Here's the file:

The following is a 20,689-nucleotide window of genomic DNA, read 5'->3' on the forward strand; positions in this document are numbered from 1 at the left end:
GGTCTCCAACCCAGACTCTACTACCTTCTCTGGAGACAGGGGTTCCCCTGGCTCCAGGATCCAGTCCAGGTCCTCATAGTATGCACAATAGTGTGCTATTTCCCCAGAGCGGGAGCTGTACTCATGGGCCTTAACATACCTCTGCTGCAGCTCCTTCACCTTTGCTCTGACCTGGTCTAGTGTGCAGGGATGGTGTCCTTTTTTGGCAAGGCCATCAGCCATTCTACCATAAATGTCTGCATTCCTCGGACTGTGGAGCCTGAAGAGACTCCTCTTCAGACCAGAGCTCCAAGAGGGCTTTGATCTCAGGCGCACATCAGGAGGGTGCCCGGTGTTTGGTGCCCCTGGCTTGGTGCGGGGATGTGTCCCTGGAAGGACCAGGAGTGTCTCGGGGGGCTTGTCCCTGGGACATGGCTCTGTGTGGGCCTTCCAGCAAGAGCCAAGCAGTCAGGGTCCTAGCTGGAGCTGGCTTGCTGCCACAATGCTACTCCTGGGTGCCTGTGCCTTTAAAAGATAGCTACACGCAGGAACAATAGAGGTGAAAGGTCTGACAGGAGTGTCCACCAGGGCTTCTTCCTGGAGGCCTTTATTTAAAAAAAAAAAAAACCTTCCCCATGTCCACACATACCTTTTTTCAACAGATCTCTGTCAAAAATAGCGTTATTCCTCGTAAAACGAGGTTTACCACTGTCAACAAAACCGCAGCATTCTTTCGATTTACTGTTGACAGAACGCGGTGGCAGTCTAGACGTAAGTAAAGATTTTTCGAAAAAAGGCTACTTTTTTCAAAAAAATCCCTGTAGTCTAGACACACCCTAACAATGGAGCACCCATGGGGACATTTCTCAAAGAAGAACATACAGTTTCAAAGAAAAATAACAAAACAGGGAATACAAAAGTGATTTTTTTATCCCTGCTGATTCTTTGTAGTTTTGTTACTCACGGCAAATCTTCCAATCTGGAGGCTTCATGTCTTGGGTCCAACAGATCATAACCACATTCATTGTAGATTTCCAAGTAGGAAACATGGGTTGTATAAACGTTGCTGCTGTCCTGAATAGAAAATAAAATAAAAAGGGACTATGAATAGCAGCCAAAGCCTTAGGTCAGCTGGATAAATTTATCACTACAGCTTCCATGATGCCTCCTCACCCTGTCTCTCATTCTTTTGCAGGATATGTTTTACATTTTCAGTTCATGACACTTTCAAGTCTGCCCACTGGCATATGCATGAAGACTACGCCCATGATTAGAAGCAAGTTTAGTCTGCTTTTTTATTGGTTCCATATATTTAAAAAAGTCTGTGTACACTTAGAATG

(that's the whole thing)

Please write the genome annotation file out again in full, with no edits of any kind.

The following is a 20,689-nucleotide window of genomic DNA, read 5'->3' on the forward strand; positions in this document are numbered from 1 at the left end:
GGTCTCCAACCCAGACTCTACTACCTTCTCTGGAGACAGGGGTTCCCCTGGCTCCAGGATCCAGTCCAGGTCCTCATAGTATGCACAATAGTGTGCTATTTCCCCAGAGCGGGAGCTGTACTCATGGGCCTTAACATACCTCTGCTGCAGCTCCTTCACCTTTGCTCTGACCTGGTCTAGTGTGCAGGGATGGTGTCCTTTTTTGGCAAGGCCATCAGCCATTCTACCATAAATGTCTGCATTCCTCGGACTGTGGAGCCTGAAGAGACTCCTCTTCAGACCAGAGCTCCAAGAGGGCTTTGATCTCAGGCGCACATCAGGAGGGTGCCCGGTGTTTGGTGCCCCTGGCTTGGTGCGGGGATGTGTCCCTGGAAGGACCAGGAGTGTCTCGGGGGGCTTGTCCCTGGGACATGGCTCTGTGTGGGCCTTCCAGCAAGAGCCAAGCAGTCAGGGTCCTAGCTGGAGCTGGCTTGCTGCCACAATGCTACTCCTGGGTGCCTGTGCCTTTAAAAGATAGCTACACGCAGGAACAATAGAGGTGAAAGGTCTGACAGGAGTGTCCACCAGGGCTTCTTCCTGGAGGCCTTTATTTAAAAAAAAAAAAAACCTTCCCCATGTCCACACATACCTTTTTTCAACAGATCTCTGTCAAAAATAGCGTTATTCCTCGTAAAACGAGGTTTACCACTGTCAACAAAACCGCAGCATTCTTTCGATTTACTGTTGACAGAACGCGGTGGCAGTCTAGACGTAAGTAAAGATTTTTCGAAAAAAGGCTACTTTTTTCAAAAAAATCCCTGTAGTCTAGACACACCCTAACAATGGAGCACCCATGGGGACATTTCTCAAAGAAGAACATACAGTTTCAAAGAAAAATAACAAAACAGGGAATACAAAAGTGATTTTTTTATCCCTGCTGATTCTTTGTAGTTTTGTTACTCACGGCAAATCTTCCAATCTGGAGGCTTCATGTCTTGGGTCCAACAGATCATAACCACATTCATTGTAGATTTCCAAGTAGGAAACATGGGTTGTATAAACGTTGCTGCTGTCCTGAATAGAAAATAAAATAAAAAGGGACTATGAATAGCAGCCAAAGCCTTAGGTCAGCTGGATAAATTTATCACTACAGCTTCCATGATGCCTCCTCACCCTGTCTCTCATTCTTTTGCAGGATATGTTTTACATTTTCAGTTCATGACACTTTCAAGTCTGCCCACTGGCATATGCATGAAGACTACGCCCATGATTAGAAGCAAGTTTAGTCTGCTTTTTTATTGGTTCCATATATTTAAAAAAGTCTGTGTACACTTAGAATG